We all know the scenario: you worked hard for as long as you can remember, and now, finally, you’ve built up a safe financial cushion for your family and your retirement. You feel like you can breathe for the first time in your adult life and maybe begin to relax. Maybe take a vacation; maybe not worry about your kids’ college educations. Then, life takes a turn and you’re going through a divorce. Perhaps you were the one initiating, or, instead, you were blindsided. Either way, this is where you are now, and you want to protect yourself and your assets during this very chaotic time.
1. Start Gathering Financials:
The first step in protecting your wealth it to take stock in what you truly have. While this may seem like an obvious first step, unless someone is buying a home or taking out a business loan, this information is typically not handy and readily available. It’s also not unusual for one spouse to handle the finances, while keeping the other mostly in the dark. Whatever your situation, it’s important to make yourself aware and collect documentation of what exists, how much exists, and where it exists. Start collecting your bank and financial statements, loan balances, and tax returns. If you’re a business owner, you’ll need your P&L statements. Gather plan documents and quarterly statements for retirement accounts.
If you have a signed premarital agreement, find that original. Do some research if you aren’t certain what assets and debts your spouse may have. For example, review bank statements for cryptocurrency transactions and work on locating those immediately. This first step will take some time and can be very overwhelming, but it’s an essential first step. Even in the most amicable of divorces, this information is critical to negotiations and settlements. In the more acrimonious situations, you’ll want this information available immediately for evidence purposes and before your spouse can start hiding money. Regardless of whether your divorce will be civil or less than civil, your attorney will need this information, so you might as well start gathering it all now.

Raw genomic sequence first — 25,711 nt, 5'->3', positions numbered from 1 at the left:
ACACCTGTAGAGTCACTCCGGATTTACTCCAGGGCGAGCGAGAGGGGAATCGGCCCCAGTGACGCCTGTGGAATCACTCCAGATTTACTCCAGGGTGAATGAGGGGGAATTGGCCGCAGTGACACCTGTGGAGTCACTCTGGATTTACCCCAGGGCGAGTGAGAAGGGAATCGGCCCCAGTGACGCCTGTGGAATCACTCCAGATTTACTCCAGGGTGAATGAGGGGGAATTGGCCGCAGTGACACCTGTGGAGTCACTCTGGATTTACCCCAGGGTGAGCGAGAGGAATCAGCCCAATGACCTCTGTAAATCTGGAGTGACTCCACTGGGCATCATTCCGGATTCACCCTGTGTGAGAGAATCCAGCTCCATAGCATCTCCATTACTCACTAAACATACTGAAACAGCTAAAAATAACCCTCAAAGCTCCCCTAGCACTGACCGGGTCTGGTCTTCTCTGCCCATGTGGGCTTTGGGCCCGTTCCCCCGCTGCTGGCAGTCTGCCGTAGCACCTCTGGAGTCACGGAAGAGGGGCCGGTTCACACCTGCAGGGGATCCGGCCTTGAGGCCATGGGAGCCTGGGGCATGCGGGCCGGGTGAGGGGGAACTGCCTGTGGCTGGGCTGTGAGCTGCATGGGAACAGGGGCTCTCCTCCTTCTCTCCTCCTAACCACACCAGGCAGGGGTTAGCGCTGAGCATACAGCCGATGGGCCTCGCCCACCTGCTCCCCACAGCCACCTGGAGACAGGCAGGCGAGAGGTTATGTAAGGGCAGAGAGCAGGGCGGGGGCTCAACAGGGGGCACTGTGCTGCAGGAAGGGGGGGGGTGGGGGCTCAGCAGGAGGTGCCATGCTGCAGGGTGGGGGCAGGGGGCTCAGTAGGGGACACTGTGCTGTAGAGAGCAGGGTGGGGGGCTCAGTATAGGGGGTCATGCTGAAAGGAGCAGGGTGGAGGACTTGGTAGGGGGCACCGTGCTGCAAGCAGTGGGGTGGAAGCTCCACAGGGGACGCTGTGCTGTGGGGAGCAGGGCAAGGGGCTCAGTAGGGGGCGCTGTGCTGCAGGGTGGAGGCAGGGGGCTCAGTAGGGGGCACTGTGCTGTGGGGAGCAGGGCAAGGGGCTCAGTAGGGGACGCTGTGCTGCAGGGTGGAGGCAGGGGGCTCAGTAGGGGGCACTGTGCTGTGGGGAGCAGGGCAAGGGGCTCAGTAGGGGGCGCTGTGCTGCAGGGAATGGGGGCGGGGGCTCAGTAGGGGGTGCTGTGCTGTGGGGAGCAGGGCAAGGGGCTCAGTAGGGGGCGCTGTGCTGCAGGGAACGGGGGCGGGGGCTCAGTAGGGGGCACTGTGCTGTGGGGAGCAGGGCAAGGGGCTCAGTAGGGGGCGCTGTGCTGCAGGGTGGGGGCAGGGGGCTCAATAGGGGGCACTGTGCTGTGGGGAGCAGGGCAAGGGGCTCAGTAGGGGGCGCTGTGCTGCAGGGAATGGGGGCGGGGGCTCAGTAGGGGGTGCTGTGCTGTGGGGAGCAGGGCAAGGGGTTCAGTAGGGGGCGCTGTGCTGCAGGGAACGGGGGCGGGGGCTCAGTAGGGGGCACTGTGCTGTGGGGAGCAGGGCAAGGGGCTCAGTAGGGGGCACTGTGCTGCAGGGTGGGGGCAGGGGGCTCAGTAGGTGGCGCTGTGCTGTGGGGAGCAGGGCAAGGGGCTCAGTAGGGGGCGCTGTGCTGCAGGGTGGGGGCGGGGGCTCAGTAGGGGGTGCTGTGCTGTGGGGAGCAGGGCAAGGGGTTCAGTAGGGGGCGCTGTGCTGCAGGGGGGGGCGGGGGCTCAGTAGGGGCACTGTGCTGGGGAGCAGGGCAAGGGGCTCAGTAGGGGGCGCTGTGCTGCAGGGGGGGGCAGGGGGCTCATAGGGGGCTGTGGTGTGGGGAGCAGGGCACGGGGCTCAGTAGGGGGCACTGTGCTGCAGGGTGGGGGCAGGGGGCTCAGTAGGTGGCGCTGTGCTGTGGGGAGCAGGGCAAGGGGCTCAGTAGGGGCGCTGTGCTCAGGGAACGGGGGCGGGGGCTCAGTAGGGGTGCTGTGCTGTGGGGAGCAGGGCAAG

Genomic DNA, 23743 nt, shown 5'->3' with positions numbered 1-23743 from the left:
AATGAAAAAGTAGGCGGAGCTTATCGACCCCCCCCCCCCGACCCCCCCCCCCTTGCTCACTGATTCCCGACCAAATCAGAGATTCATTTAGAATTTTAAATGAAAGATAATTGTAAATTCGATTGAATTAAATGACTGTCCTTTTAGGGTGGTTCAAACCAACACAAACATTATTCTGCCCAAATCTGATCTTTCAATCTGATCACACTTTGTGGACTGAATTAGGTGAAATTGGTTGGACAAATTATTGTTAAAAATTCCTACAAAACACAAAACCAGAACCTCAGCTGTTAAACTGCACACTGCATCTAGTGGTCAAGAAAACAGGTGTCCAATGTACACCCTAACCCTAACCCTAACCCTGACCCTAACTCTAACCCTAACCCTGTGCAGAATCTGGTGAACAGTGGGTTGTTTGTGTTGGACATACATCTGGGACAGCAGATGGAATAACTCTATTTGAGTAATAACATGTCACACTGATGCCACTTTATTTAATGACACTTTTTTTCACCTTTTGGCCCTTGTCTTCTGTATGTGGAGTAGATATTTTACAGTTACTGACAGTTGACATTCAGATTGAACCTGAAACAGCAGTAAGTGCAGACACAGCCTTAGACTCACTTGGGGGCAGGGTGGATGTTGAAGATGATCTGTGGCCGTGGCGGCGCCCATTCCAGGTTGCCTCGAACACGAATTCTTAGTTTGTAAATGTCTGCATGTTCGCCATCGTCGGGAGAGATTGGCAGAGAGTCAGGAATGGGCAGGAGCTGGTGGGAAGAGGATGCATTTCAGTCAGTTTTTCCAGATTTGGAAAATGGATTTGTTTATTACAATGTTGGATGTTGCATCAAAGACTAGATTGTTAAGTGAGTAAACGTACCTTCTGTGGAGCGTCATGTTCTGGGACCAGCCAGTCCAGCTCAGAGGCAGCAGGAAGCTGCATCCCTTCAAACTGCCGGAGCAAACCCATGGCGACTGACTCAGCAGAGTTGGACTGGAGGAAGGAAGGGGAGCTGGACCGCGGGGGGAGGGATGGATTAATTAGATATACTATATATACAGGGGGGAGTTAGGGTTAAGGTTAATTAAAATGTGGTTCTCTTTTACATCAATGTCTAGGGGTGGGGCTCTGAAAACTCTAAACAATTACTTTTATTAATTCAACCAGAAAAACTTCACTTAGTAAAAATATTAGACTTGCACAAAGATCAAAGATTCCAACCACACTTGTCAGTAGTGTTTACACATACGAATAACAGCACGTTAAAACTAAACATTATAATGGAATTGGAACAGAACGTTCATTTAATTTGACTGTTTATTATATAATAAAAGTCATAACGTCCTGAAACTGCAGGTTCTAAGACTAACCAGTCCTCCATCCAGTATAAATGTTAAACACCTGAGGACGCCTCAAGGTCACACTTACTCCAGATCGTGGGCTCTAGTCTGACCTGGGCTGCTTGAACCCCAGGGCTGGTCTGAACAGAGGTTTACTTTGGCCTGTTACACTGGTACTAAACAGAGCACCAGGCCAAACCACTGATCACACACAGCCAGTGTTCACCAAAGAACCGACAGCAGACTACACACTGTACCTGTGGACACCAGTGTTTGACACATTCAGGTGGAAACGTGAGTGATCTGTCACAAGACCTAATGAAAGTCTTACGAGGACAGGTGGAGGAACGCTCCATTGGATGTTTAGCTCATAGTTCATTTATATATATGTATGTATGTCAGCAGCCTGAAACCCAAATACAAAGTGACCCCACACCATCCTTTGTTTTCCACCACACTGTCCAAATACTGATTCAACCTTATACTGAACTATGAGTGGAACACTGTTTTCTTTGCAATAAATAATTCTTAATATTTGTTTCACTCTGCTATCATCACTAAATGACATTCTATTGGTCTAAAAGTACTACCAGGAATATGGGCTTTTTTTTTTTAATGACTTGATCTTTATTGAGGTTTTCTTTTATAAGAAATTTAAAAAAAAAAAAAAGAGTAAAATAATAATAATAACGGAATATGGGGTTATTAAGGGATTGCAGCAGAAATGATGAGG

The next step is to review all of that gathered information in detail. Look to see if there are any large transactions or abnormal spending. If there are and you didn’t know about it, you’ll want to make sure your attorney knows so they can decide how to handle it and act if court intervention is necessary. Review your debts, including home equity lines of credit, mortgage loans and credit card loans to make sure your marital debt hasn’t increased without your knowledge. This is also a good time to pull a credit report to check for unusual activity. If there is, let your attorney know immediately. Along those lines, don’t do anything to hide assets or increase debt as that will typically backfire. Not only will it result in an immediate loss of credibility in front of a judge, but it also makes the process more contentious and increases legal fees.
The main goal during this time is to maintain the “status quo” of your finances and spending as much as possible. If any changes are going to be made, such as redirecting your paycheck into an individual bank account or opening a separate bank account, those changes should be communicated.